The Producers Guild of America chooses two winners for Outstanding Producer of Theatrical Motion Pictures, marking the first tie in the history of the PGAs.
Producers Guild of America announced winners for its 25th awards gala Sunday night, January 19 at the Beverly Hilton Hotel. The much-awaited PGAs which also recognizes producers who work on television has long become an indicator for Oscar selections.
In the PGA history, its winners have gone on to take home Best Picture title at the Oscars 17 times, including the last six consecutive years. The last time the two chose different winners was seven years ago, when the PGA favored "Little Miss Sunshine" and the Academy picked Martin Scorsese's "The Departed".
But this year's winner is a tie, marking the first time ever such thing happens in the PGA history. Alfonso Cuaron and David Heyman ("Gravity") took home Darryl F. Zanuck Award for Outstanding Producer of Theatrical Motion Pictures along with the producers of "12 Years a Slave" i.e. Anthony Katagas, Jeremy Kleiner, Steve McQueen, Brad Pitt and Dede Gardner.
Another winner was Peter Del Vecho who received Outstanding Producer of Animated Theatrical Motion Pictures, thanks to "Frozen (2013)". He noted when accepting the gong, "I worked for Disney for almost 20 years. This is the first Disney film to bear the producers' mark."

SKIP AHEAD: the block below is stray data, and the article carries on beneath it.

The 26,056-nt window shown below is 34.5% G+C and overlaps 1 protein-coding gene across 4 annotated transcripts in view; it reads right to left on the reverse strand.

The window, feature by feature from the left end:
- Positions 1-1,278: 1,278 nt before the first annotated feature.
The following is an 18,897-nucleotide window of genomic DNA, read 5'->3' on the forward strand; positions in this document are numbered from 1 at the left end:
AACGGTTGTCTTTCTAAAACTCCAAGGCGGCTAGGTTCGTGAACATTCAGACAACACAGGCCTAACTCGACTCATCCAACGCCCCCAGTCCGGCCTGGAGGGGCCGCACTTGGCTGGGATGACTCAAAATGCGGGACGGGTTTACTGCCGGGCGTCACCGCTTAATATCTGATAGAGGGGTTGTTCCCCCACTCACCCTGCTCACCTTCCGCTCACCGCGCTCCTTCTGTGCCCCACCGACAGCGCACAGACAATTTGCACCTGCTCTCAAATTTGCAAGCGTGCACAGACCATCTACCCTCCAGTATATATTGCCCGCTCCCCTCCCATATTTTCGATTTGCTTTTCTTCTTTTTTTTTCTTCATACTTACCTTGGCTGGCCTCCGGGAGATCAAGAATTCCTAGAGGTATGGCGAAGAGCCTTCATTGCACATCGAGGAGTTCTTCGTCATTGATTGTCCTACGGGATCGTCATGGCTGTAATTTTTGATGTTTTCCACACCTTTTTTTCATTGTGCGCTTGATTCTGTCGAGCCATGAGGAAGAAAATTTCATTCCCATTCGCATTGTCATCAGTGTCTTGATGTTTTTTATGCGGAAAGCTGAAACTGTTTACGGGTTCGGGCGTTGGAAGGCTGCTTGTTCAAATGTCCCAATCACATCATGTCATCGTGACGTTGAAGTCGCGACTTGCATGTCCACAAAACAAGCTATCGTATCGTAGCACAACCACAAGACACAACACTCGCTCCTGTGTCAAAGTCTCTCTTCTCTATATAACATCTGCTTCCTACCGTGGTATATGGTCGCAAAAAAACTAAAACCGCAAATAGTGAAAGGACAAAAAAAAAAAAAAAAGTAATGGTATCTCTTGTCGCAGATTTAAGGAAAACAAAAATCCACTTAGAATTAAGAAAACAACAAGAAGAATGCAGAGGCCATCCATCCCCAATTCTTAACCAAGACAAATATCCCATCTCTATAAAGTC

The team behind Focus Features' "We Steal Secrets: The Story of WikiLeaks" was also triumphant. Producers Alexis Bloom, Alex Gibney, and Marc Shmuger were handed the title of Outstanding Producer of Documentary Theatrical Motion Pictures.
Ryan Coogler's "Fruitvale Station" got Stanley Kramer Award, a special prize to recognize work that "illuminates provocative social issues." Michael B. Jordan, who plays the lead in the true-story film about a young man killed by BART police officer, presented the award to producers Nina Yang and Forest Whitaker.
According to Deadline, Nina Yang, in her acceptance speech, thanked the team for including her as "an Asian female producer" and hoped that the film would help further diversity in filmmaking. Actor Whitaker, meanwhile, called Oscar Grant, the real-life subject of the film, "a symbol of injustice."
The other special honorees were Robert Iger (Milestone Award), Peter Jackson & Joe Letteri (Vanguard Award), Chris Meledandri (Visionary Award), Michael G. Wilson & Barbara Broccoli (David O. Selznick Achievement Award in Theatrical Motion Pictures), and Chuck Lorre (Norman Lear Achievement Award in Television).
When it was Lorre's turn to take stage to collect his award, he delivered some raunchy joke. The TV producer noted that he didn't make it to the podium when he attended Golden Globes a week ago at the same Beverly Hilton, but he had the honor of "peeing next to Ben Affleck."
"Yes, I peeked. And yes, Comic-Con - he can play Batman," the "Two and a Half Men" creator cracked as he referred to Affleck's "Man of Steel 2" casting as the Dark Knight which was met with mixed responses.